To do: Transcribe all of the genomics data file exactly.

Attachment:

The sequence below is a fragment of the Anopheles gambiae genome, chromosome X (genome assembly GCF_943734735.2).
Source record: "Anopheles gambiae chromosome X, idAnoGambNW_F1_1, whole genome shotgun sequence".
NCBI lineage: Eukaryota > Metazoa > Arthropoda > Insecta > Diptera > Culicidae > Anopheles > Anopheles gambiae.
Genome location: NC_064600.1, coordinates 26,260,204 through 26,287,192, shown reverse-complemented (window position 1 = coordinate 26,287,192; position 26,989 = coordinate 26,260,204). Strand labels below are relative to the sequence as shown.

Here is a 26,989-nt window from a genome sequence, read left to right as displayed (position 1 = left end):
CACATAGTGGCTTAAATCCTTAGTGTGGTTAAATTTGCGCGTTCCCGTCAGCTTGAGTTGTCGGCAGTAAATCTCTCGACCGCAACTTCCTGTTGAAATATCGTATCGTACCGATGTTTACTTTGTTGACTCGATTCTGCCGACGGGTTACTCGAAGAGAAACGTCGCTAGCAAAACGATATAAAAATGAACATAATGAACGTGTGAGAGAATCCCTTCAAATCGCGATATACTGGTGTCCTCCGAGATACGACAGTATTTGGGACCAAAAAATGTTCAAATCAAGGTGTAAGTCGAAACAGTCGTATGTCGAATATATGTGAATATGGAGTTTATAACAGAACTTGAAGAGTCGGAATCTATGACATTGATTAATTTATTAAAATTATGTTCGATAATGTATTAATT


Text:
The sequence below is a fragment of the Anopheles gambiae genome, chromosome X (genome assembly GCF_943734735.2).
Source record: "Anopheles gambiae chromosome X, idAnoGambNW_F1_1, whole genome shotgun sequence".
NCBI lineage: Eukaryota > Metazoa > Arthropoda > Insecta > Diptera > Culicidae > Anopheles > Anopheles gambiae.
Genome location: NC_064600.1, coordinates 26,260,204 through 26,287,192, shown reverse-complemented (window position 1 = coordinate 26,287,192; position 26,989 = coordinate 26,260,204). Strand labels below are relative to the sequence as shown.

Here is a 26,989-nt window from a genome sequence, read left to right as displayed (position 1 = left end):
CACATAGTGGCTTAAATCCTTAGTGTGGTTAAATTTGCGCGTTCCCGTCAGCTTGAGTTGTCGGCAGTAAATCTCTCGACCGCAACTTCCTGTTGAAATATCGTATCGTACCGATGTTTACTTTGTTGACTCGATTCTGCCGACGGGTTACTCGAAGAGAAACGTCGCTAGCAAAACGATATAAAAATGAACATAATGAACGTGTGAGAGAATCCCTTCAAATCGCGATATACTGGTGTCCTCCGAGATACGACAGTATTTGGGACCAAAAAATGTTCAAATCAAGGTGTAAGTCGAAACAGTCGTATGTCGAATATATGTGAATATGGAGTTTATAACAGAACTTGAAGAGTCGGAATCTATGACATTGATTAATTTATTAAAATTATGTTCGATAATGTATTAATT